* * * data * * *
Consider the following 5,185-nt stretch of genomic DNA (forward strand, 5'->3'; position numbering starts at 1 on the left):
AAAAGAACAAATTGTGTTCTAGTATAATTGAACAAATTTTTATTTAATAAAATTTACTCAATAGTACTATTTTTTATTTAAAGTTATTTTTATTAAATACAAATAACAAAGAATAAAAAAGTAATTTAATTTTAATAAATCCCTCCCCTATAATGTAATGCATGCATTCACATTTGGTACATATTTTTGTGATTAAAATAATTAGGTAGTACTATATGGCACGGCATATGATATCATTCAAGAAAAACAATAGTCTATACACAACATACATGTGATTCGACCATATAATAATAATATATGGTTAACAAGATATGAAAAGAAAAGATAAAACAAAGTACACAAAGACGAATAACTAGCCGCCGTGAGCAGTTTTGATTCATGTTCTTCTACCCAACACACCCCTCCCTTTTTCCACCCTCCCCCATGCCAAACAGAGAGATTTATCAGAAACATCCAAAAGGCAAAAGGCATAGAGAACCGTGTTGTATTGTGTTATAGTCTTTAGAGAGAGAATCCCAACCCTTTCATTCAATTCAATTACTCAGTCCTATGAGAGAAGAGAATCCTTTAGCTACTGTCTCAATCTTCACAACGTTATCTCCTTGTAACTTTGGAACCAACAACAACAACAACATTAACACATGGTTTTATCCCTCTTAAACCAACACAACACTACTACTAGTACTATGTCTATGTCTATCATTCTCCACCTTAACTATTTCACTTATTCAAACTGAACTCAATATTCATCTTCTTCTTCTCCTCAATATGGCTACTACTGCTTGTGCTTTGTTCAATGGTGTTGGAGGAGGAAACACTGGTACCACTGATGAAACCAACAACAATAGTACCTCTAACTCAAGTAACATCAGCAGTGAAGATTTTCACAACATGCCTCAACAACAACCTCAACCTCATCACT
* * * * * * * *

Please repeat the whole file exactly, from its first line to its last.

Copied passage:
Consider the following 5,185-nt stretch of genomic DNA (forward strand, 5'->3'; position numbering starts at 1 on the left):
AAAAGAACAAATTGTGTTCTAGTATAATTGAACAAATTTTTATTTAATAAAATTTACTCAATAGTACTATTTTTTATTTAAAGTTATTTTTATTAAATACAAATAACAAAGAATAAAAAAGTAATTTAATTTTAATAAATCCCTCCCCTATAATGTAATGCATGCATTCACATTTGGTACATATTTTTGTGATTAAAATAATTAGGTAGTACTATATGGCACGGCATATGATATCATTCAAGAAAAACAATAGTCTATACACAACATACATGTGATTCGACCATATAATAATAATATATGGTTAACAAGATATGAAAAGAAAAGATAAAACAAAGTACACAAAGACGAATAACTAGCCGCCGTGAGCAGTTTTGATTCATGTTCTTCTACCCAACACACCCCTCCCTTTTTCCACCCTCCCCCATGCCAAACAGAGAGATTTATCAGAAACATCCAAAAGGCAAAAGGCATAGAGAACCGTGTTGTATTGTGTTATAGTCTTTAGAGAGAGAATCCCAACCCTTTCATTCAATTCAATTACTCAGTCCTATGAGAGAAGAGAATCCTTTAGCTACTGTCTCAATCTTCACAACGTTATCTCCTTGTAACTTTGGAACCAACAACAACAACAACATTAACACATGGTTTTATCCCTCTTAAACCAACACAACACTACTACTAGTACTATGTCTATGTCTATCATTCTCCACCTTAACTATTTCACTTATTCAAACTGAACTCAATATTCATCTTCTTCTTCTCCTCAATATGGCTACTACTGCTTGTGCTTTGTTCAATGGTGTTGGAGGAGGAAACACTGGTACCACTGATGAAACCAACAACAATAGTACCTCTAACTCAAGTAACATCAGCAGTGAAGATTTTCACAACATGCCTCAACAACAACCTCAACCTCATCACT